Economic data out on Thursday will probably be overshadowed by a busy day on the earnings front. Initial claims came in stronger than expected but may disappoint in coming weeks. China data coming out later tonight may show that government stimulus measures are starting to support economic growth.
Jobs Data Will Remain Strong, for Now
Initial claims for unemployment came out stronger than expected with just 361,000 people filing for unemployment. This beat expectations for 375,000 though total benefit rolls increased by 53,000 to 2.42 million. Despite the positive surprise this morning, claims have been dangerously close to the psychological 400,000 level for more than a month.
I wrote last week about the huge statistical adjustment in the recent jobs data, something that could send weekly initial claims up and monthly employment reports down in the near future. After this week, and seasonal adjustments stop supporting the data, there is an increased chance that we break this level. While this would not be a deal-breaker for the economy, it would be a strong reason for investors to take some profits after a 9.7% rebound since the beginning of June. Other economic reports, particularly manufacturing and services, have come in weak lately and the risk is firmly to the downside for the market.
General Electric (GE) is closely related to the pace of general economic growth through its diversified business lines. GE Capital accounted for the largest portion of 2011 sales with 33% of the total while energy infrastructure (31%), aviation (13%), healthcare (13%), home & business solutions (6%) and transportation (4%) helped to diversify sales. The company managed to grow revenue at 2.5% over the same period last year and beat earnings expectations by a penny to $0.38 per share. The shares trade for 14.7 times trailing earnings and pay a 3.24% dividend yield. The National Traffic and Safety Board reported Wednesday that the failure of a GE engine on a Boeing (BA) 787 Dreamliner last month was an isolated incident and not a sign of quality or safety issues.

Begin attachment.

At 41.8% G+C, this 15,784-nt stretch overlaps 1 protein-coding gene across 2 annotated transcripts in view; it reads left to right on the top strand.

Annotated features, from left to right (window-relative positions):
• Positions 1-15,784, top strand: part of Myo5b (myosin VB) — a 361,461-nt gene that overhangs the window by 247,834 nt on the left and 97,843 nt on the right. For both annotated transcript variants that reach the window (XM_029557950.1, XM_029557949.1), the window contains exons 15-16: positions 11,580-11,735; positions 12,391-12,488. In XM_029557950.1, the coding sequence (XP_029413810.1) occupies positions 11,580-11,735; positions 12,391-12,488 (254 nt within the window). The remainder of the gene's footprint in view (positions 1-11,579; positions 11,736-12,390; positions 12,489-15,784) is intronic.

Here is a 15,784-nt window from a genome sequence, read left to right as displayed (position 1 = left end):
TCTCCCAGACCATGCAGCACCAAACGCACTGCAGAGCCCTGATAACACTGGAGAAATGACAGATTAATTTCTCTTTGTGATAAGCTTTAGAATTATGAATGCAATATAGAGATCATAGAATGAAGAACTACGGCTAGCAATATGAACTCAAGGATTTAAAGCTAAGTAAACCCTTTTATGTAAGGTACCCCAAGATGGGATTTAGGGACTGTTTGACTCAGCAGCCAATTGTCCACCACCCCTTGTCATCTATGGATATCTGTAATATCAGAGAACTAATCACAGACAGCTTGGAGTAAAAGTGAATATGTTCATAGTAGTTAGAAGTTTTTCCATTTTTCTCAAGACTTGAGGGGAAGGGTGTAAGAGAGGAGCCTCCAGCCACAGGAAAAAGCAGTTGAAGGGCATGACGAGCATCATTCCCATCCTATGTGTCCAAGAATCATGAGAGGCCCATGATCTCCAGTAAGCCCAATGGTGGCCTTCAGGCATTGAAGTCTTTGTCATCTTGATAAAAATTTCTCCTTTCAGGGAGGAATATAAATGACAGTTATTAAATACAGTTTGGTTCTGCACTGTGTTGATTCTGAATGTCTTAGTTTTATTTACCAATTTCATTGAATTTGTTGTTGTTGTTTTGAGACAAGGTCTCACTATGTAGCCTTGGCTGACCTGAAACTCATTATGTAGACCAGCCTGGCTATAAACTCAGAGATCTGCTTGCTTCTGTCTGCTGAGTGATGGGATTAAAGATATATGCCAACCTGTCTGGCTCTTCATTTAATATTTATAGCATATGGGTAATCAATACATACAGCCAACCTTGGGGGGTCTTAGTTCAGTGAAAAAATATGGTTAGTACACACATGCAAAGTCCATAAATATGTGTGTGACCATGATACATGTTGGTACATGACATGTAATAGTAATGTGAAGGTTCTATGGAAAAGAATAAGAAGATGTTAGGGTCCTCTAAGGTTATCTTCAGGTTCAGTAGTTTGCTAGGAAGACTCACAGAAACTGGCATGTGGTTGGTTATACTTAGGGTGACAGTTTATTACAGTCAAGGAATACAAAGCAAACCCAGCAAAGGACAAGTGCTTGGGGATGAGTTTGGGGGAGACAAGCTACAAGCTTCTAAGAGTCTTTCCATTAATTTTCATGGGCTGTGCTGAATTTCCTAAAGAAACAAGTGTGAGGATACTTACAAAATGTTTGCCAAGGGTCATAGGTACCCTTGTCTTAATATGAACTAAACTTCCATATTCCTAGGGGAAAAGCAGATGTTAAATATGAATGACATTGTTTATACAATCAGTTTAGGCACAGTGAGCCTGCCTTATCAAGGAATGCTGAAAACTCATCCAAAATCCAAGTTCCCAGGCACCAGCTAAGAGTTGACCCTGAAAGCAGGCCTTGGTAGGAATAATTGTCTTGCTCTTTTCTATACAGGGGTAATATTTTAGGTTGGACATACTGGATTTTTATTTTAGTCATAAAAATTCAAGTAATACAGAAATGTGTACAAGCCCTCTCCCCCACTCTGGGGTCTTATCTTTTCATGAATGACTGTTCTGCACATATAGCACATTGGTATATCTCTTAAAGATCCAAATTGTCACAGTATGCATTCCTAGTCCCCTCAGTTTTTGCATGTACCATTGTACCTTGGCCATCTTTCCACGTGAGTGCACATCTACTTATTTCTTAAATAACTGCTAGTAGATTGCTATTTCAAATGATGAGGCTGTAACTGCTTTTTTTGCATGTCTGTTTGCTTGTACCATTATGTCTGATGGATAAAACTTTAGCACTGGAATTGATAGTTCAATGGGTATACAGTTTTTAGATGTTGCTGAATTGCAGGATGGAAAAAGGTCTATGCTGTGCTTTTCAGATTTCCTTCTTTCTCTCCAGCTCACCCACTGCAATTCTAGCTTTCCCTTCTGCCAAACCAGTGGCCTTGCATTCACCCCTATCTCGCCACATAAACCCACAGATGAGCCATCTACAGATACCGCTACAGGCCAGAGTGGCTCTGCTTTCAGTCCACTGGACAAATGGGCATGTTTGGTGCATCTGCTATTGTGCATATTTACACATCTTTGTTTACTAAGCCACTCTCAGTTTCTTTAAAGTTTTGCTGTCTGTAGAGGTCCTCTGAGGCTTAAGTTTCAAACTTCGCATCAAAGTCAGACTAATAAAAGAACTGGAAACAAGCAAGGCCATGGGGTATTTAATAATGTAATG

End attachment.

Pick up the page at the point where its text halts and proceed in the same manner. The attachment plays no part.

Ford Motor (F) beat on earnings by $0.02 to $0.30 per share but still saw EPS decrease by 11.7% from the same quarter last year. Auto demand has been strong as consumers put off purchases during the recession and the age of cars on the road reach historic highs. Ford announced yesterday that it had agreed to buy the remaining stake in a heavy-truck maker in China. The company is expanding aggressively in China with five new plants and 15 new models in the country by 2015. The shares trade for 7.4 times trailing earnings and pay a 2.2% dividend yield.
Inventories Signal a Possible Slowdown
Wholesale inventories will also be reported today and will probably show another increase from last month. Inventories have been increasing steadily with a 0.3% gain in May, while sales have been slightly more volatile. Sales increased in each month between February and April but slid 0.8% in May. If the trend in higher inventories and weaker sales continues, this could be taken as a sign of weakness to come. Unit labor costs, reported yesterday, surprised the market expectations of 0.4% with a 1.7% increase in the second quarter.
China Still Focus for the Moment
China reported last night that inflation fell for the fourth straight month to an annual rate of just 1.8% giving policy makers more room for further stimulus should previous attempts not support the economy. Later tonight will bring important reports from the world's second-largest economy with industrial production and fixed asset investment. Lending data over the last two months has beaten expectations and may be a precursor to a modest pickup in the economy for the second half of the year.
Starbucks (SBUX) missed earnings estimates by $0.02 on a slowdown in same-store sales in the United States but is was the cut in fiscal 2013 guidance that sent the shares down 9.4%. The company expects to earn between $2.04 and $2.14 for the year, well below earlier expectations of around $2.28 per share. Shares trade for a relatively expensive 26.3 times trailing earnings and pay a 1.5% dividend yield. The company took out a big investment in mobile payment processor Square Incorporated with a $25 million stake and a commitment to use the company's application in its shops.
McDonald's (MCD) missed earnings estimates for the second quarter on weakness in the general economy and consumer spending. Revenue came in basically flat over the year, the first time in nine years that the company failed to report an increase in sales. While revenue dropped in other regions, the real shock was the 1.5% drop in sales in the Asia Pacific, Middle East and Africa region. Earnings came in at $1.32 per share, down 2.2% from the same period last year. Shares trade for 16.4 times trailing earnings and pay a 3.2% dividend yield.